amid some media tumult, the first President Bush had to come out and say in essence, hey, kidding.
amid worried NYPD, paramedics, nurses, and doctors, he glowed.
“We will just sit and wait,” she said amid the routine boom of exploding tank shells.
But amid the excitement came the surprise announcement that the name was to change.
Still, amid the uncertainty the residents of Bab al-Salameh do their best to carve a semblance of order into their lives.
But where was the populace, amid all this prodigious wealth?
There was a stony silence, amid which the one o'clock whistle blew.
They come in on horseback, and amid enthusiastic greetings from the crowd ride into the arena.
And then, amid redoubled hilarity, the whole effusion was encored.
We quickly descended the mountain, and continued our journey in a real garden, amid flowering trees and verdant rice fields.
late 14c., from amidde (c.1200), from Old English on middan "in the middle," from dative singular of midde "mid, middle" (see middle); the phrase evidently was felt as "in (the) middle" and thus followed by a genitive case, and if this had endured we would follow it today with of. (See amidst for further evolution along this line).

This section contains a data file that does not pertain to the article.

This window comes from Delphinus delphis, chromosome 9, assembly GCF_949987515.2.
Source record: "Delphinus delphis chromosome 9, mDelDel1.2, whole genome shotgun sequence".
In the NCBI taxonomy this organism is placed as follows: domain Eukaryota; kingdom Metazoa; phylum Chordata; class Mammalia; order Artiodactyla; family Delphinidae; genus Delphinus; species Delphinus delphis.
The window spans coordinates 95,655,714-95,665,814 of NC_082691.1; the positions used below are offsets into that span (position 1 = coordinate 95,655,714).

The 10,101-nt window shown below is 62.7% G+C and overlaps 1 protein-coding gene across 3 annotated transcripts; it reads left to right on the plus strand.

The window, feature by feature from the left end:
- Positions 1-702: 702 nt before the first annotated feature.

The same applies to equivalents in Latin (in medio) and Greek (en meso), both originally adjective phrases which evolved to take the genitive case. But in later Old English on middan also was treated as a preposition and followed by dative. Used in compounds from early 13c. (e.g. amidships, attested from 1690s and retaining the genitive, as the compounds usually did in early Middle English, suggesting this one is considerably older than the written record of it.)